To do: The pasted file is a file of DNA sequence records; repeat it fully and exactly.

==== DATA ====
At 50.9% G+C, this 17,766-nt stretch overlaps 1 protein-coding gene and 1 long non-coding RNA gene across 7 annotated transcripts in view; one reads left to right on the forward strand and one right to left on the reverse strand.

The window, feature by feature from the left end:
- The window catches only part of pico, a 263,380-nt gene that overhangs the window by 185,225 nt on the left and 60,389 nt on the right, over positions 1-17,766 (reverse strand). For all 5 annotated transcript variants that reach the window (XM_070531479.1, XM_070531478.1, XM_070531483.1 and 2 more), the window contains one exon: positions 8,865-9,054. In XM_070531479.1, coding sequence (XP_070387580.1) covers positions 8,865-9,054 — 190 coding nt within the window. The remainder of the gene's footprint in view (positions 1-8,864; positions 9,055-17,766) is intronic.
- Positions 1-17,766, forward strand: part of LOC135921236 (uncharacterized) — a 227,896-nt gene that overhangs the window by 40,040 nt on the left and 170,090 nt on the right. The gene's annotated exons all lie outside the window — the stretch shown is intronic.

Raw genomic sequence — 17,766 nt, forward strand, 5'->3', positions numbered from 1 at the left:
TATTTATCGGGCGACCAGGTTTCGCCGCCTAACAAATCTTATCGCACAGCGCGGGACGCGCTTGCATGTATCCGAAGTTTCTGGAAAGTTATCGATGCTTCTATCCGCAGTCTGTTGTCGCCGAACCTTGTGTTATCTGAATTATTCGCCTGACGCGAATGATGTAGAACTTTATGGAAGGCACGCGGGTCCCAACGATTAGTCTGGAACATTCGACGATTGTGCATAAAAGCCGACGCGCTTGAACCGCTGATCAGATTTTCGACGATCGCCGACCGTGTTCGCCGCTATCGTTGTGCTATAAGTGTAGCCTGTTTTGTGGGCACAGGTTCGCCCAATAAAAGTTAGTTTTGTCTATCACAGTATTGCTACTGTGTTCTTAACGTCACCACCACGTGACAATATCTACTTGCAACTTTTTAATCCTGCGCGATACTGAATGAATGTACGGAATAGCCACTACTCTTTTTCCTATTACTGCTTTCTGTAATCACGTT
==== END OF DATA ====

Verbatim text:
At 50.9% G+C, this 17,766-nt stretch overlaps 1 protein-coding gene and 1 long non-coding RNA gene across 7 annotated transcripts in view; one reads left to right on the forward strand and one right to left on the reverse strand.

The window, feature by feature from the left end:
- The window catches only part of pico, a 263,380-nt gene that overhangs the window by 185,225 nt on the left and 60,389 nt on the right, over positions 1-17,766 (reverse strand). For all 5 annotated transcript variants that reach the window (XM_070531479.1, XM_070531478.1, XM_070531483.1 and 2 more), the window contains one exon: positions 8,865-9,054. In XM_070531479.1, coding sequence (XP_070387580.1) covers positions 8,865-9,054 — 190 coding nt within the window. The remainder of the gene's footprint in view (positions 1-8,864; positions 9,055-17,766) is intronic.
- Positions 1-17,766, forward strand: part of LOC135921236 (uncharacterized) — a 227,896-nt gene that overhangs the window by 40,040 nt on the left and 170,090 nt on the right. The gene's annotated exons all lie outside the window — the stretch shown is intronic.

Raw genomic sequence — 17,766 nt, forward strand, 5'->3', positions numbered from 1 at the left:
TATTTATCGGGCGACCAGGTTTCGCCGCCTAACAAATCTTATCGCACAGCGCGGGACGCGCTTGCATGTATCCGAAGTTTCTGGAAAGTTATCGATGCTTCTATCCGCAGTCTGTTGTCGCCGAACCTTGTGTTATCTGAATTATTCGCCTGACGCGAATGATGTAGAACTTTATGGAAGGCACGCGGGTCCCAACGATTAGTCTGGAACATTCGACGATTGTGCATAAAAGCCGACGCGCTTGAACCGCTGATCAGATTTTCGACGATCGCCGACCGTGTTCGCCGCTATCGTTGTGCTATAAGTGTAGCCTGTTTTGTGGGCACAGGTTCGCCCAATAAAAGTTAGTTTTGTCTATCACAGTATTGCTACTGTGTTCTTAACGTCACCACCACGTGACAATATCTACTTGCAACTTTTTAATCCTGCGCGATACTGAATGAATGTACGGAATAGCCACTACTCTTTTTCCTATTACTGCTTTCTGTAATCACGTT